An equivalence to RH: Current methods allow us to prove that $$\psi(x)=x+O\left(xe^{-c\sqrt{\log x}}\right).$$ This error term decreases faster then $\frac{x}{(\log x)^A}$ for any $A$, but increases faster then $x^{1-\delta}$ for any small $\delta>0$. In particular, proving that the error term was of the form $O\left(x^{1-\delta}\right)$ for some $\delta>0$ would be an enormous breakthrough. The Riemann Hypothesis is equivalent to showing the error term is like square root $x$, that is proving the statement $$\psi(x)=x+O\left(x^{\frac{1}{2}}\log^{2}x\right).$$ In other words, the Riemann Hypothesis is equivalent to improving the error term when counting the prime numbers.

Remark: In your question you incorrectly state the Riemann Hypothesis, which says that all zeros have real part $\frac{1}{2}$. The fact that infinitely many zeros lie on the line was shown by Hardy in 1917, and in 1942 Selberg showed that a positive proportion lie on the line. In 1974 Levinson showed that this proportion was at least $\frac{1}{3}$, and Conrey 1989 improved this to $\frac{2}{5}$.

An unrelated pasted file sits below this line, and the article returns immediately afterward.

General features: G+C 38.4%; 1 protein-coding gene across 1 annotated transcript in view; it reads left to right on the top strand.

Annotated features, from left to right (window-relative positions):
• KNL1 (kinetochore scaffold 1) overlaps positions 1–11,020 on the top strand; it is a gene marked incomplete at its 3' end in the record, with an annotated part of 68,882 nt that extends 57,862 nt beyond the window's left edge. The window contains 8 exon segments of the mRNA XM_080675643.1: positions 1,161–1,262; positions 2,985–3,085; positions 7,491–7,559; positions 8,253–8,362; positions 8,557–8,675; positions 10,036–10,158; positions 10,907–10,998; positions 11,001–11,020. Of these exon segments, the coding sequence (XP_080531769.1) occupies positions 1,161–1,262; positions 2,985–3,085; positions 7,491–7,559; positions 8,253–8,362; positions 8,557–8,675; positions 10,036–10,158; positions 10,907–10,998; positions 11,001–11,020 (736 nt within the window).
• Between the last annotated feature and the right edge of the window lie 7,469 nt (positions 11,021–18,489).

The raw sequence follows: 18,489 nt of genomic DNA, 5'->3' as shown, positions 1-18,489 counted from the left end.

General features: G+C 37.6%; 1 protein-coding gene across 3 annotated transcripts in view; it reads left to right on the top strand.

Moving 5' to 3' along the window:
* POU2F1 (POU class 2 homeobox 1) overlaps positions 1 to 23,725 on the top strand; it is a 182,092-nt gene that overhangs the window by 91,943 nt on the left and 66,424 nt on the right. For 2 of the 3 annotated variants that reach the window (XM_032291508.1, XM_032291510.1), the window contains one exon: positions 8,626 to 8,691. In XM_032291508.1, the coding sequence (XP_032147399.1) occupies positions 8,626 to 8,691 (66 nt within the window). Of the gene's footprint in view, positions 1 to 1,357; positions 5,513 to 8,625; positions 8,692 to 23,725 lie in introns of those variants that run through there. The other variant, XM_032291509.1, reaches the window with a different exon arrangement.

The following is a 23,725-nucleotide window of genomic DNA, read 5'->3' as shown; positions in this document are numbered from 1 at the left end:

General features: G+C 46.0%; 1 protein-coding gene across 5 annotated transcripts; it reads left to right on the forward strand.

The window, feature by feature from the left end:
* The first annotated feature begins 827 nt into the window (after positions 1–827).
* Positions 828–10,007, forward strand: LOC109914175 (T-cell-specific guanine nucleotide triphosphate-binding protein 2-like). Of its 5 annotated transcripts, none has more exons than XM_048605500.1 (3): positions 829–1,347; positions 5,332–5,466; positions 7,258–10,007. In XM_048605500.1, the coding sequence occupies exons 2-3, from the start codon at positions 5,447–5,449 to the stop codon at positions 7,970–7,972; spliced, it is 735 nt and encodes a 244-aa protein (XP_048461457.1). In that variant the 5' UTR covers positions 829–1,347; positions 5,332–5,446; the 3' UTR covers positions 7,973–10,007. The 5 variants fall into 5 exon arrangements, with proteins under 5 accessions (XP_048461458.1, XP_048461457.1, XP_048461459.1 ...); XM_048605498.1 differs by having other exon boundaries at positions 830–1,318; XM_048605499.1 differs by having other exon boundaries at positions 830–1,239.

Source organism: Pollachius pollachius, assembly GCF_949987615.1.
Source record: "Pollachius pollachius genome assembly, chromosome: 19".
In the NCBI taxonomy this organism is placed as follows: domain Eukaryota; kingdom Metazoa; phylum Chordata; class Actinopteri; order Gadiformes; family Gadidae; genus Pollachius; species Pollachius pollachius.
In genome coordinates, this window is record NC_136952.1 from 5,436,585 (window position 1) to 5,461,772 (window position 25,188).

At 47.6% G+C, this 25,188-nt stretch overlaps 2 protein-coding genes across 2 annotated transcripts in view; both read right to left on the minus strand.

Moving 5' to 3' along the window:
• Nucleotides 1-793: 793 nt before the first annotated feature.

** Of course, there may be some people who are interested in the zeros of the zeta function for other reasons. Historically the prime numbers are what first motivated the study of the zeros.

${}^{++}$: Usually the trivial zeros will be separated out of the sum, but I do not make this distinction here. Also, Riemann's original paper states things in terms of $\Pi(x)$ and $\text{li}(x)$, the Riemann pi function and logarithmic integral, rather then $\psi(x)$. This is a very slight difference, and I use $\psi(x)$ above because it is easier and cleaner to do so.

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@SivaramAmbikasaran: Very interesting! Thank you for pointing out that paper. –  Eric Naslund Apr 24 '12 at 22:56
@Sivaram: what you wrote is not an accurate reflection of the paper. It shows 56% for an average taken over zeros in a family of Dirichlet $L$-functions with bounds on the conductor of the characters. One can not derive from their result a 56% for any one specific $L$-function, such as $\zeta(s)$. –  KCd Apr 24 '12 at 23:06
@KCd: Thank you for the clarification. –  Eric Naslund Apr 24 '12 at 23:11
@Sivaram: I think it's generally not advised on this site to delete your comments when others have already referred to them, since it introduces discontinuities that make it harder for people later reading the page to understand what the conversation is about. Just keep it in mind for the future. –  KCd Apr 24 '12 at 23:45
@Eric: Dear Eric, There is a minor typo in your second-to-last line: "zero function" should read "zeta function". Cheers, –  Matt E Apr 25 '12 at 1:08